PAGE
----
Fresh asparagus is the truest sign that spring has sprung. These edible spears have been cultivated throughout the ages by Egyptians, Greeks, and Romans. Rich in dietary fibre, folic acid, and potassium while low in calories and containing no fat or cholesterol, these young shoots are now prepared nearly worldwide in countless ways and an be easily pickled for keeping.
3/4 tsp (4 mL) curry powder
1 Tbsp (15 mL) sea salt
1/4 cup (60 mL) extra-virgin olive oil
30 pieces asparagus spears, medium-sized (bottom inch peeled)
1/4 cup (60 mL) grainy seed mustard
1 Tbsp (15 mL) hot water
1/3 cup (80 mL) maple vinegar (available at fine grocers or substitute sherry vinegar)
1/3 cup (80 mL) extra-virgin olive oil
Salt and white pepper, to taste
Heat barbecue or inside-grill to medium-high heat. Blend curry powder and salt together. Drizzle oil on asparagus, then season with the curry-salt mixture.
Grill asparagus in batches if necessary so as not to crowd the grill and avoid flames. Cook until golden and lightly charred on both sides.
Place mustard in a stainless steel bowl; slowly whisk in hot water and maple vinegar, then slowly whisk in oil. Taste and lightly season with salt and pepper.
Toss asparagus with your favourite salad greens–bitter lettuces work well–and serve with maple mustard vinaigrette.
source: "Celebrating Spring with Araxi", alive #306, April 2008
Inspired by the flavours of Vietnamese-style summer rolls, this satisfying dinner is built around a marinated flank steak that will stretch to feed a crowd. Marinating flank steak over several hours tenderizes a cut that starts out tougher than some others but can’t be beat for flavour. The marinade flavours of lemon grass, lime, mint, cilantro, and red chilies shine through and are topped off with a spicy mango dressing. Those enjoying this board can choose to eat salad-style or make lettuce wraps filled with slices of beef and a host of crunchy vegetables. Party perfect If you don’t have a board big enough to accommodate everything, split items between two smaller boards. If you’re serving over a few hours, you can also keep some of the ingredients back from the board, in the refrigerator. This will help you keep the board replenished and looking good as stocks are depleted. Leftover sauce makes a great marinade for coleslaw.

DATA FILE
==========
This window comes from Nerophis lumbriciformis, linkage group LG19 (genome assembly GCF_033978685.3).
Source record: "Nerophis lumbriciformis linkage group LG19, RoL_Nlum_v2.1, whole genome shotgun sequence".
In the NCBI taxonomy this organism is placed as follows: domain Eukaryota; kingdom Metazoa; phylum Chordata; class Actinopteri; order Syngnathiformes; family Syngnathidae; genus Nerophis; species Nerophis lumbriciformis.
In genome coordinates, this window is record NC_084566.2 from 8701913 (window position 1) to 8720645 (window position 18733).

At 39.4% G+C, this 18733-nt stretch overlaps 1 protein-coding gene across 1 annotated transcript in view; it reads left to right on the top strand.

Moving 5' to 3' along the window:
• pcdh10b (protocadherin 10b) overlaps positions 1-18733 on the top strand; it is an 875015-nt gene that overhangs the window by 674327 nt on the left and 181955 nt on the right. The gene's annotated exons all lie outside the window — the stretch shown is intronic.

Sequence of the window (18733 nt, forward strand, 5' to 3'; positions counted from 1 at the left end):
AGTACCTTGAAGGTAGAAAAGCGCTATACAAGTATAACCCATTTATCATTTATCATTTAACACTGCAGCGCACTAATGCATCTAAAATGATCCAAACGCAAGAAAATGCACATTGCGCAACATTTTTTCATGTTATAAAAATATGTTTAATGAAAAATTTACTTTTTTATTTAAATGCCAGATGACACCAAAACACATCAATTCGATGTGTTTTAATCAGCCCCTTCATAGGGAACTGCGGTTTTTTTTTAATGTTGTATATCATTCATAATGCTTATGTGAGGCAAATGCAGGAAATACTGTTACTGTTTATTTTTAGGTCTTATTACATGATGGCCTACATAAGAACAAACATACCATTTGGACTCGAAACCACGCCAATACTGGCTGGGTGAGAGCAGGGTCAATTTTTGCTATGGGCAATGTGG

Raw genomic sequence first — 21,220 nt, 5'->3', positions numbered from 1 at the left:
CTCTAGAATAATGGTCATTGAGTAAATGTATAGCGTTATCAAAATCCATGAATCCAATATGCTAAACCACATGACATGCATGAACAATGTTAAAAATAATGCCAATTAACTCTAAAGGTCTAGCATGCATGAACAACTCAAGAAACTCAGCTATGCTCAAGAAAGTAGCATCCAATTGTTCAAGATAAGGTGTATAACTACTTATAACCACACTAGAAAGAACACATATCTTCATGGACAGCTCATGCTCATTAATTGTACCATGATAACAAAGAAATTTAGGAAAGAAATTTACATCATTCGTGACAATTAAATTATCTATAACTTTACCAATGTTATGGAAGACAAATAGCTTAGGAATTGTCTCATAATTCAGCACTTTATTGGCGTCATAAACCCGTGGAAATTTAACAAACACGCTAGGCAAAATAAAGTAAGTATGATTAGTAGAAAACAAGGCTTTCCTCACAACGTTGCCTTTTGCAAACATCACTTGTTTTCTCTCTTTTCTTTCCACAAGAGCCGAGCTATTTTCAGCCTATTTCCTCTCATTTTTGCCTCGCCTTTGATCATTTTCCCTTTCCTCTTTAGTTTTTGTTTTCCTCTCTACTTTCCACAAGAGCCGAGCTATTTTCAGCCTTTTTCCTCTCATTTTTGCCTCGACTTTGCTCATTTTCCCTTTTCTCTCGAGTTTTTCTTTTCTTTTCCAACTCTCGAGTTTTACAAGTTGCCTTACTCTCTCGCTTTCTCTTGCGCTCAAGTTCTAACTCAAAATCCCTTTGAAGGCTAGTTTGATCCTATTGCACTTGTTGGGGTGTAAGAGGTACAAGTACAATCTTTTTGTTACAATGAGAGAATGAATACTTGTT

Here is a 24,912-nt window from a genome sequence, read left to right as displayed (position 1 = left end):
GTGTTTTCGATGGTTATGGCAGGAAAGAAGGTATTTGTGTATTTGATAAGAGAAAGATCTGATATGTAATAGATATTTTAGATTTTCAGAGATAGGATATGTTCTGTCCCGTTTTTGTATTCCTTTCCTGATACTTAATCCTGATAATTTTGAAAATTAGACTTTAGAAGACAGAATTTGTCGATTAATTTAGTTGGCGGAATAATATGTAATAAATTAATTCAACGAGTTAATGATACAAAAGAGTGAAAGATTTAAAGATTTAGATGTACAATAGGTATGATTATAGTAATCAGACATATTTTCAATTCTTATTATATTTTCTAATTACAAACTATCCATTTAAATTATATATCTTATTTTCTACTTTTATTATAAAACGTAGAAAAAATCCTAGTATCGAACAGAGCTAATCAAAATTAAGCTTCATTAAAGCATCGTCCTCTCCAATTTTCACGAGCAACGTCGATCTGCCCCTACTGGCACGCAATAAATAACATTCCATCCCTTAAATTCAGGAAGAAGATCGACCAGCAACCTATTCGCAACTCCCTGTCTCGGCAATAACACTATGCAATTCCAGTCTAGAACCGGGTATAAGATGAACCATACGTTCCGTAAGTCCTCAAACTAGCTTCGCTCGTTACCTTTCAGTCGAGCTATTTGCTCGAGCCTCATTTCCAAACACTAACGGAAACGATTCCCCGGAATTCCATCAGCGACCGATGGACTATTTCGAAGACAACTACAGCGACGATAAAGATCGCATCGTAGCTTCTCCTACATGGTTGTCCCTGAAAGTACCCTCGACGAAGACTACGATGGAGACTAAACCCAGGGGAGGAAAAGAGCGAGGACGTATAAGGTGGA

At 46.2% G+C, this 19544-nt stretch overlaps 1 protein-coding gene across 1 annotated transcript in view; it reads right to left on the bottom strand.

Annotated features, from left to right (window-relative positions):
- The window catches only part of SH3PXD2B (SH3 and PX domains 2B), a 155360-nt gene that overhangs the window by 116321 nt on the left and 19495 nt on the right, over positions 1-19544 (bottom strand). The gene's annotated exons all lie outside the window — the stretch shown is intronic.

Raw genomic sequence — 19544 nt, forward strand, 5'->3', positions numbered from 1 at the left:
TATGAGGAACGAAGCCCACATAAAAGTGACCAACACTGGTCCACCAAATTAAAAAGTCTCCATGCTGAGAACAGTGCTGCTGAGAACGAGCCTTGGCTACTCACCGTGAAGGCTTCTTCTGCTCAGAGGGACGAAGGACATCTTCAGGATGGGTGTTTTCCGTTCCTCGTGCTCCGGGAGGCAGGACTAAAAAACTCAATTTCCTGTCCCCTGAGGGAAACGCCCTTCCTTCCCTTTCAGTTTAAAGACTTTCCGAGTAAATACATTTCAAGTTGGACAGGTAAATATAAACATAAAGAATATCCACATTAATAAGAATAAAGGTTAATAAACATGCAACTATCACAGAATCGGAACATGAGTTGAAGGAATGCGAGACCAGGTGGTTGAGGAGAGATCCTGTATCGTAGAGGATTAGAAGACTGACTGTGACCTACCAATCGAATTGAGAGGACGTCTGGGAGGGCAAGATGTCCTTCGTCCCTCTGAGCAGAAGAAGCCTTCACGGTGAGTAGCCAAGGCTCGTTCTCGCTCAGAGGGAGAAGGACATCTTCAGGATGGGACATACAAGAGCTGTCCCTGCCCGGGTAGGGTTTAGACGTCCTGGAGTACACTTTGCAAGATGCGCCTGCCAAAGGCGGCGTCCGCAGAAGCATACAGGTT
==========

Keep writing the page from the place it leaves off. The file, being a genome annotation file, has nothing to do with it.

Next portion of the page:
Give veggies and dip a punch of protein with this savoury white bean dip. Roasted garlic gives this dip a mellow but rich flavour. The vegetables can be changed up according to the season, but don’t skip the beautiful Belgian endives. Their slightly bitter flavour makes an excellent contrast to the slightly sweet dip, and they work as a built-in scoop. Make-ahead dip This is a great dip for making in advance. It can be stored in the refrigerator for up to 2 days. However, before serving, allow it to come up to room temperature. This will accentuate the rich flavour.
Arranging salads on a board is a great way to let people choose what they like and build their own bowls according to their tastes. Family and friends can arrange a super hearty grain bowl salad using the protein-packed, iron- and vitamin D-rich ingredients on this board. This salad board takes its cues from a classic Niçoise salad but leans on Asian ingredients and flavour inspirations. Jammy eggs For perfect “jammy” eggs, bring a pot of water to boil. Using slotted spoon, gently submerge eggs, cover, and set timer for 6 1/2 minutes. While eggs are boiling, fill medium-sized bowl with cold water and ice. The minute the time has elapsed, using slotted spoon, remove eggs and place in ice bath. Allow to cool for 3 minutes before serving.
This sweet and savoury brunch board has something for everyone and is tied together by go-anywhere, do-anything buckwheat pancakes flavoured with caraway seeds. These hearty little beauties make a great base for smoked salmon and a creamy caper and chive sauce. Those who fall firmly on the sweet side of things will be equally delighted when their pancakes are piled high with berries or bananas. Serving up Provide plenty of utensils for serving and plates and cutlery for eating to encourage guests to make up their own plates—forks or small tongs for pancakes or smoked salmon, spoons for serving up berries, and small dishes or ramekins (with spoons) for sauce and smaller items such as hempseeds.